The New York Daily News suggested Thursday that, according to one source, former New York Mayor Rudy Giuliani might use a run for Senate--if he wins--as a launching pad for taking another stab at the White House in 2012.
Giuliani's 2008 presidential campaign went down in flames, more or less, but he remains a nationally recognized figure with a respectable support base. So, in light of this speculation, why not engage in some more, and ask what a Giuliani presidential campaign in 2012 would look like?
If Giuliani entered a Republican primary field, it would, unavoidably, introduce a very significant element into the campaign: he would be the only Republican presidential candidate not running hard to the right.
As conservatives have mobilized this year against President Obama's economic agenda--and against Obama himself--there is a tremendous amount of fiscal-conservative energy within the right's ranks, with a strong movement to purge centrists from the GOP. And 2012 contenders know it: the conservative grassroots provide a source of energy that candidates want (and will want) to tap.
Nor do they want that conservative energy to turn against them: they've seen how conservatives have mobilized, nationally, to attack Gov. Charlie Crist (R) in Florida, and no one wants to become the Charlie Crist of the national political scene. Tea Partiers and Freedom Works activists will look to mobilize across the country in 2010 races, and that could prove a test run for conservative grassroots influence in 2012.
Hence, most candidates fear and respect the thus-untamed Tea Party hydra.
Giuliani, on the other hand, has already faced attacks from the right. He stood onstage with Mitt Romney, Mike Huckabee, and Fred Thompson at a GOP primary debate and explained that he's pro-choice. It's a hump he's already gotten over: conservatives know where Giuliani stands, and many of them know they don't like him. But the critical moment, for him, has passed.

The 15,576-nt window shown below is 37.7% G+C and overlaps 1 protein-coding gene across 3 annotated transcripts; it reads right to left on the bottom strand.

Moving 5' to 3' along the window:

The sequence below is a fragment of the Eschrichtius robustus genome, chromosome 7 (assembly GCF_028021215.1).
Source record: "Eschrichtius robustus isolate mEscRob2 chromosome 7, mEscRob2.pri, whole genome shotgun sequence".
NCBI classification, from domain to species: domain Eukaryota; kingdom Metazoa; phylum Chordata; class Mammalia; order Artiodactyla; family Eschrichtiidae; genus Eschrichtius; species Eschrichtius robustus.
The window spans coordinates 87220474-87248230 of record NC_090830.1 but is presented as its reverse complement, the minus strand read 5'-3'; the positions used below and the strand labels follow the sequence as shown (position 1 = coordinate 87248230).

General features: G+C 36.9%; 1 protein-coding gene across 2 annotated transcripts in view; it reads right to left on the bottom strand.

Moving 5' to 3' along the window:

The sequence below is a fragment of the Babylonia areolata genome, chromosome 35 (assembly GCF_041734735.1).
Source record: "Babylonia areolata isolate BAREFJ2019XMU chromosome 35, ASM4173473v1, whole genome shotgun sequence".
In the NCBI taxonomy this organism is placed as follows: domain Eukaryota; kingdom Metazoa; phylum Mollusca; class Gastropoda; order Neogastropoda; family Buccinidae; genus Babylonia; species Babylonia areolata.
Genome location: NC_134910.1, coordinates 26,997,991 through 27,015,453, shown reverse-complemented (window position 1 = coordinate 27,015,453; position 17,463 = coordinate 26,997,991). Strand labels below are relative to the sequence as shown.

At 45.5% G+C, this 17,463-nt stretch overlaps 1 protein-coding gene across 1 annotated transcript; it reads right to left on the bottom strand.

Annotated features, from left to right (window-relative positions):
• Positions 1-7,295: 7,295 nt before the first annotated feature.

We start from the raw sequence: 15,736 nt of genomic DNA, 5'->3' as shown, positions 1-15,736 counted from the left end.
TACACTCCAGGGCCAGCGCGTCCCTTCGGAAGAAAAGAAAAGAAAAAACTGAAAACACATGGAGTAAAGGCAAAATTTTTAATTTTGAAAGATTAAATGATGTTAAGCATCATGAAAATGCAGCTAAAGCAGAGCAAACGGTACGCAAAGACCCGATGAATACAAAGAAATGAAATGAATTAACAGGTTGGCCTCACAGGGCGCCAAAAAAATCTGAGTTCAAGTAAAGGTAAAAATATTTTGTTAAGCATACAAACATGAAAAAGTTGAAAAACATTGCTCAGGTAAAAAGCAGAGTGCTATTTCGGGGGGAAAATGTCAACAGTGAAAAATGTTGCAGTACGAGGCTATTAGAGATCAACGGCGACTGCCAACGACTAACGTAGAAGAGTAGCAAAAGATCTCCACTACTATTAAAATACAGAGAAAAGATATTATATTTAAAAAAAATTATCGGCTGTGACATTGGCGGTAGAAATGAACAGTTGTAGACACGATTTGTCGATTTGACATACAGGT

In that regard, he would provide Republicans with what could be their only centrist alternative in 2012.
There's one notable exception, however: Newt Gingrich, who has pressed for pragmatic, centrist candidates to be embraced by the GOP.
Giuliani was a solid contender in 2008--at first. Before the Iowa caucuses and the New Hampshire primary drew closer, Giuliani carried roughly the same national weight as his two chief rivals of the early primary: John McCain and Mitt Romney.
What did him in, plain and simple, was his Florida strategy. Not running in Iowa or New Hampshire--while setting up shop in Florida, and putting all his eggs in that basket--essentially cost him his shot at the White House.
"My instincts originally were, if you lose, you gotta go down fighting. You can't allow yourself to lose a primary. I think I should've fought Iowa harder. That was the beginning of becoming irrelevant," Giuliani told New York Magazine in October of this year.
Running a second time around, that strategy would likely go out the window. While Giuliani said he should have run harder in Iowa, New Hampshire might prove a better fit, given that he's more recognizable in the Northeast.
But Giuliani knows how to run a national campaign. He's pro-business, and his talking points include slashing the New York City budget and incentivizing businesses to hire more workers through tax cuts.
It probably won't be Giuliani's season. Most of the energy on the right involves conservatism--and ideological conservatism at that. Giuliani's main selling point is his competence as a manager. That's not at a premium right now among conservatives--but you never know whether or not it will be in 2012, especially if the rest of President Obama's first term goes badly.
But with most of the candidates vying for the conservative mantel in 2012--vying harder than they did in 2008, when the maverick John McCain presented an opportunity for the GOP to gather moderate independent votes in the general election--Giuliani would be the odd man out.
It's impossible to say how likely that is, but it would, at least, be interesting to see.